We can ask ChatGPT to write scripts, address us in a more informal way, or even use a tonality typical of our specific language.
Can it be trusted?
Those who’ve used this new technology claim that it’s a prodigious innovation. That said, it’s still in its infancy. This fact is recognized by its developers. Indeed, they realize that, although it can even perform meta-reasoning, there are limitations they need to consider.
1. When it doesn’t know it makes it up
When these types of technologies first emerge, they’re usually put to the test in every possible way. Analysts and developers know how to test their algorithms. One thing they’ve noticed with ChatGPT is that when it can’t solve a question, it gets inventive.
As we said earlier, it admits its mistakes. However, it’s also programmed to offer answers, and when this isn’t possible and it gets stuck, it invents answers. A really human habit.
2. It can’t offer information after 2021
This artificial intelligence was trained during the years leading up to 2021. Therefore, it’s unable to provide information about events or celebrities after that date.
3. It presents an algorithmic bias
The University of Oxford (UK) conducted a study on the prevalence of algorithmic biases in artificial intelligence. They mentioned the need for them to be corrected in respect of certain systematic errors. These involve information offered by the computer that privileges a social group. For example white people or the male population.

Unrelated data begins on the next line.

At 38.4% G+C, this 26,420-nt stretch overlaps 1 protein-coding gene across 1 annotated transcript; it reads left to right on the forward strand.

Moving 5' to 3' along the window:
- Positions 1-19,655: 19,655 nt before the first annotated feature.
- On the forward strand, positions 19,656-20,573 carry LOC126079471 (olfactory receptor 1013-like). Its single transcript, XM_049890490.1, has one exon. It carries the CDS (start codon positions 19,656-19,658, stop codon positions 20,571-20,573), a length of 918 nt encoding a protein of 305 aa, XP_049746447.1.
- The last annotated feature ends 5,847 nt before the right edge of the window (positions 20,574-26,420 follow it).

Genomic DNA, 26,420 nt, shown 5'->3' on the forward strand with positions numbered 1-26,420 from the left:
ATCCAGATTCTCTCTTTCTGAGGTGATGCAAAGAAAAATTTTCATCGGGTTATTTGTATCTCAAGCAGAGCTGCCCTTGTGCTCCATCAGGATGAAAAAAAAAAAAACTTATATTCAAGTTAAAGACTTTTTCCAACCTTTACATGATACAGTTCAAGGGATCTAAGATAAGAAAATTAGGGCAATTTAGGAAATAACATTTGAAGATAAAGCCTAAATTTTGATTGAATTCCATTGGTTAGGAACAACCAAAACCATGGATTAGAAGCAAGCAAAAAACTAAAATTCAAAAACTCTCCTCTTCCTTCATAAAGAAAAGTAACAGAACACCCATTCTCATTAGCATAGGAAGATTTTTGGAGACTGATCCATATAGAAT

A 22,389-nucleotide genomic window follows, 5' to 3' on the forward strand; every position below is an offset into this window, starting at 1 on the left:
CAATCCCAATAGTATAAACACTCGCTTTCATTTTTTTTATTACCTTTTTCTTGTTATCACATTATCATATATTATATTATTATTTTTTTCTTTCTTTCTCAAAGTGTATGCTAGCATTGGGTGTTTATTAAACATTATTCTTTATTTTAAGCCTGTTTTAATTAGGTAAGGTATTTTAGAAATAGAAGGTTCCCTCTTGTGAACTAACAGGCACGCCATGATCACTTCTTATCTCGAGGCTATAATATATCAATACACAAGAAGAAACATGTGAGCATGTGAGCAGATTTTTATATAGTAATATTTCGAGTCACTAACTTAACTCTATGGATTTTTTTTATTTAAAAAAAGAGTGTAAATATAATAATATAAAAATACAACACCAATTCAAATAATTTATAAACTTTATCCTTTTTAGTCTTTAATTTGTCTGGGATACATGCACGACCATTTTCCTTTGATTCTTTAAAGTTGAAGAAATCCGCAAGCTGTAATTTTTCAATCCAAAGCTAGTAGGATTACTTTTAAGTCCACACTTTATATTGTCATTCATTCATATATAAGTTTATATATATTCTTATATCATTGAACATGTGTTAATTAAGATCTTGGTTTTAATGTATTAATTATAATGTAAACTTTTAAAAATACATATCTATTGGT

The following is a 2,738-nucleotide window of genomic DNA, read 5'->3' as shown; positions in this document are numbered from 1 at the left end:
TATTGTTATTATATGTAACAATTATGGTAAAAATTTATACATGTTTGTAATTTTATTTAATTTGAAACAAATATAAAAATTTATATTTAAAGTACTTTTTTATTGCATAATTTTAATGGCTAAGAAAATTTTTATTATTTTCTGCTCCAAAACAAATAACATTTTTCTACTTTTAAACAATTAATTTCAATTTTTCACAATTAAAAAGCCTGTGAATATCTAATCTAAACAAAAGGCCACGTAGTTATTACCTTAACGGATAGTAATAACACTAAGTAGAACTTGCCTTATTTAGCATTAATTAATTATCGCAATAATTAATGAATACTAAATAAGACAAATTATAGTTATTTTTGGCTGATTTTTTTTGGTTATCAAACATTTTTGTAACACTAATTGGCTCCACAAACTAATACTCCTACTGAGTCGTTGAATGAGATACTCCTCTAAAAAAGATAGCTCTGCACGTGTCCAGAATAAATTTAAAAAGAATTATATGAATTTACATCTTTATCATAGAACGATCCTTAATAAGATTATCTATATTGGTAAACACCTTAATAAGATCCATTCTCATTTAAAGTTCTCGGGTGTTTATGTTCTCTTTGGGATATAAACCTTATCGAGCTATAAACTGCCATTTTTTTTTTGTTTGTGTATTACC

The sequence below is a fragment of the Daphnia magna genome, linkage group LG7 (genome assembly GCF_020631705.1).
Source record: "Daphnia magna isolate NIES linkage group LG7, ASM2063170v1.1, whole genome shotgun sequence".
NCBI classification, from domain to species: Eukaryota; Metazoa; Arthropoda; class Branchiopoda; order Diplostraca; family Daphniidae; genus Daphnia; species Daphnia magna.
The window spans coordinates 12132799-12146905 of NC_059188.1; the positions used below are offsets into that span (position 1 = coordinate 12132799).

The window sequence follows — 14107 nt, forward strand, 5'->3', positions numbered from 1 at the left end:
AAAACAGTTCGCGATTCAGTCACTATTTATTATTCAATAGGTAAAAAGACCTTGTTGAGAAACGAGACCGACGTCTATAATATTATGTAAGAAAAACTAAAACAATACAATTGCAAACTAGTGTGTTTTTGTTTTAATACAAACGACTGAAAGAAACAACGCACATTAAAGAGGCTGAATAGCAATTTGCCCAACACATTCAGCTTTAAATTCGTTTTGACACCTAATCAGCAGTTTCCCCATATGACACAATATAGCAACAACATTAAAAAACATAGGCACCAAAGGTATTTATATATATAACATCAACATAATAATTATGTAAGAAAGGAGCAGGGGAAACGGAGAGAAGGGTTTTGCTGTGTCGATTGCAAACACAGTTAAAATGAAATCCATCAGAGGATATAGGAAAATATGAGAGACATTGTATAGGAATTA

For instance, if it’s asked who won the 2018 World Cup, it’ll assume that it’s being asked about soccer and men’s teams.
4. At the moment, Google is more effective
Obviously, we must give it time but, to date, the Google matrix is more reliable and effective. Indeed, it’s still the most effective search engine and the most used. However, ChatGPT has only been with us for a short time.
It’s evident that we’re at the dawn of a great awakening consciousness, that of artificial intelligence. These technologies are trained for years by being given huge amounts of information. Therefore, they end up becoming enormous brains geared toward giving answers, completing tasks, and providing us with the help we need.
However, although they already form part of our lives, they’ll soon automate multiple jobs and start making decisions for us. For this reason, there are still ethical issues that need to be resolved. It’s also worth reflecting on whether it’s lawful for a technology to replace tasks and processes that, until now, were the exclusive domain of humans.It might interest you...
All cited sources were thoroughly reviewed by our team to ensure their quality, reliability, currency, and validity. The bibliography of this article was considered reliable and of academic or scientific accuracy.
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- Sharma, Ax (December 6, 2022). “OpenAI’s new ChatGPT bot: 10 dangerous things it’s capable of”, Bleeping Computer
- Schulman, John; Wolski, Filip; Dhariwal, Prafulla; Radford, Alec; Klimov, Oleg (2017). “Proximal Policy Optimization Algorithms”. arXiv:1707.0634